Residual Variance of Random Coefficie...
Message/Author
 Alex Zablah posted on Friday, March 17, 2006 - 6:31 am
I am trying to run a two-level random intercept and slope analysis using Mplus. The model I am trying to test is as follows:

MODEL:

%WITHIN%
s1 | intq on demo9c;

%BETWEEN%
s1 intq on tech3;

The issue I am facing is that unless I set the residual variance of the random slope (s1) to zero, the model fails to converge (intraclass correlation is relatively low). Once I do that, I get a solution in which the residual variance of the intercept term also approximates 0.

My question, then, is the following: If the residual variance of the random intercept term approximates 0 and I have to set the residual variance of the slope to 0 (i.e. slope is not random), is there any advantage to testing the model using a multi-level program vs. using standard OLS regression? In particular, do multi-level programs handle disaggregated level 2 predictors ("tech3" in this case) any differently than OLS regression? If so, how?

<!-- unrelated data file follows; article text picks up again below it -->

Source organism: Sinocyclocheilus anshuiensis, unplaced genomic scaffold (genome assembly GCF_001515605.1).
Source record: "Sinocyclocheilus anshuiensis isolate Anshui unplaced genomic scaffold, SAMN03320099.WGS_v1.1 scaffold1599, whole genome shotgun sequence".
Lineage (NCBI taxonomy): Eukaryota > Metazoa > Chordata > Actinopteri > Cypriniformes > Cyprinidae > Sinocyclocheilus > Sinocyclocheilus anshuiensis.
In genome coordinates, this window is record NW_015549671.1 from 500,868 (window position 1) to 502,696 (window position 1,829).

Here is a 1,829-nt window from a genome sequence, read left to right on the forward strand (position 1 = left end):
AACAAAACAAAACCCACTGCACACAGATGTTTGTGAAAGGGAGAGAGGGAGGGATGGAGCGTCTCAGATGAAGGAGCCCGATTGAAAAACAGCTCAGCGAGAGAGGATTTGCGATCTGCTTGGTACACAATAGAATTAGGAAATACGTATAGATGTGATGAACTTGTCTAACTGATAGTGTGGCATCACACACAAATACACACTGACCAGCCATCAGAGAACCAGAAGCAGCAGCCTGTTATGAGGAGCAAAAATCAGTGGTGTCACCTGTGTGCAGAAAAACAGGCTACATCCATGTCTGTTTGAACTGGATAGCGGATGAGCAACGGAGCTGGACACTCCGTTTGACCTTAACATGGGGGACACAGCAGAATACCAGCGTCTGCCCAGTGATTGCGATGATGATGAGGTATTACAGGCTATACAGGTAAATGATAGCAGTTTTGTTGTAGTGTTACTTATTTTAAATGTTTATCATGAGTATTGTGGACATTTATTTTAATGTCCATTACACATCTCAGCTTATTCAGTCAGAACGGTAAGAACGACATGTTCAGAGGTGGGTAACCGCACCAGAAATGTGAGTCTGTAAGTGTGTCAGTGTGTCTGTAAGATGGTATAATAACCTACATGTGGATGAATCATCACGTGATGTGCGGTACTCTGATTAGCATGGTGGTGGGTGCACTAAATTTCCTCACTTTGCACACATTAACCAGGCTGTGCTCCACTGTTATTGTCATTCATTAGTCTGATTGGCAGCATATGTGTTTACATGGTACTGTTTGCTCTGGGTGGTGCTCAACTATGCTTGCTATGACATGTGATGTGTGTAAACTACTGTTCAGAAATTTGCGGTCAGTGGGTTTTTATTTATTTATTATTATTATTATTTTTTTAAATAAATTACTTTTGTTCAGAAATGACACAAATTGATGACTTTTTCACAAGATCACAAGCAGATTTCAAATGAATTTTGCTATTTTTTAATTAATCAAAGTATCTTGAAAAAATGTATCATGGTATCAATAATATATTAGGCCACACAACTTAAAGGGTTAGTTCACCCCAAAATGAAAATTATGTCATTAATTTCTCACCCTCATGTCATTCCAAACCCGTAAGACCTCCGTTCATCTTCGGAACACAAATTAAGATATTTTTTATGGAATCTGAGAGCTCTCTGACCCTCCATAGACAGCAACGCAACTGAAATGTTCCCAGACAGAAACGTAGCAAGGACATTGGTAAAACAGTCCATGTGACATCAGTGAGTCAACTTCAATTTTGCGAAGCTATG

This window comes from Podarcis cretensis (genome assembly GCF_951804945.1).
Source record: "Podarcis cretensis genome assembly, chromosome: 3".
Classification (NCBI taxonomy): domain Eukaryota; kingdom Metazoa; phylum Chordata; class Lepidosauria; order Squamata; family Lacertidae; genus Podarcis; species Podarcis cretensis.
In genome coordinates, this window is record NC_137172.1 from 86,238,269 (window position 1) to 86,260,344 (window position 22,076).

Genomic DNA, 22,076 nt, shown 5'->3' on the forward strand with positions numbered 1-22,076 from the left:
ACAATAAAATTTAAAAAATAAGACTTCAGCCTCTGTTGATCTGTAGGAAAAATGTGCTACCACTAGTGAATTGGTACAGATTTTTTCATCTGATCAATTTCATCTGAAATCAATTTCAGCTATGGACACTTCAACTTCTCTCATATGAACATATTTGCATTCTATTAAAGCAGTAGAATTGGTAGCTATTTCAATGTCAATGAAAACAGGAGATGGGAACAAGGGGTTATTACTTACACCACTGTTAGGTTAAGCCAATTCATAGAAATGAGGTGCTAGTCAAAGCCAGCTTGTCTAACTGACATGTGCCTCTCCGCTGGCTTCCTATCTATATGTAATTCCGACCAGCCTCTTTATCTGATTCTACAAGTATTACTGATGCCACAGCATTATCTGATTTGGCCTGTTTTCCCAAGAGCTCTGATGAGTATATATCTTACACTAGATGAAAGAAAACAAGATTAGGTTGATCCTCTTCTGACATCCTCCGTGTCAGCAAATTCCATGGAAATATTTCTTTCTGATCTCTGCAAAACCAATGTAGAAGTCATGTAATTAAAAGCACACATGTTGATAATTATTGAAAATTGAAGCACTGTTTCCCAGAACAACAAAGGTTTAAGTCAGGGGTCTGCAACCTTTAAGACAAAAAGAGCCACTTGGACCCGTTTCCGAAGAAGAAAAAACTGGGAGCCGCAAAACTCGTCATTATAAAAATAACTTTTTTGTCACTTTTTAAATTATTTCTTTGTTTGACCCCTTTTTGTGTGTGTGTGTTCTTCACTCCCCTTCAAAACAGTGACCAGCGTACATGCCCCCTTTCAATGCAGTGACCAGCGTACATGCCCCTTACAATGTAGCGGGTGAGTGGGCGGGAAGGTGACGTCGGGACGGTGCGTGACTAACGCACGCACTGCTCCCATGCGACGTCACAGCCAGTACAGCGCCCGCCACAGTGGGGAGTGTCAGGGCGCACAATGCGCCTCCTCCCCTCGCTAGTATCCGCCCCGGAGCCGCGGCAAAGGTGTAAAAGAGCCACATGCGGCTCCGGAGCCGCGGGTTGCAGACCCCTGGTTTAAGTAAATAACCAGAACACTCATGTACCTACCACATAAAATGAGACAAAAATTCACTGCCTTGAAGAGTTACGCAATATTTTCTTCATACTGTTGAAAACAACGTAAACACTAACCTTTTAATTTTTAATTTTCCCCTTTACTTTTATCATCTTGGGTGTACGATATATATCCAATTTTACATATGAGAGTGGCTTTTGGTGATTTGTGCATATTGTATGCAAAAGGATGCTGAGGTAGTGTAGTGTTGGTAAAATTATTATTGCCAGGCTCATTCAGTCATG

Thanks!
 Linda K. Muthen posted on Friday, March 17, 2006 - 7:21 am
The fact that there is no variation in the slope means it is fixed not random. So it is not necessary to use multilevel modeling.
 Leslie Rutkowski posted on Tuesday, August 02, 2011 - 8:37 am
Hi Mplus Team,

In specifying a two-level CFA, I notice that often the theta_between matrix (between group residuals) is fixed at zero (e.g. example 9.6 in the Mplus 5 user's guide, p. 241). Theoretically, I'm struggling with why this is so.

Are we assuming then that the variances in the random intercepts is the same for each indicator and given by the variance of F_between?

Thanks,
Leslie
 Linda K. Muthen posted on Tuesday, August 02, 2011 - 9:41 am
Residual variances are usually very small on between. This is why we fixed them to zero. Most multilevel programs don't estimate these parameters. See the following reference which is available on the website:

Muthén, B. & Asparouhov, T. (2011). Beyond multilevel regression modeling: Multilevel analysis in a general latent variable framework. In J. Hox & J.K. Roberts (eds), Handbook of Advanced Multilevel Analysis, pp. 15-40. New York: Taylor and Francis.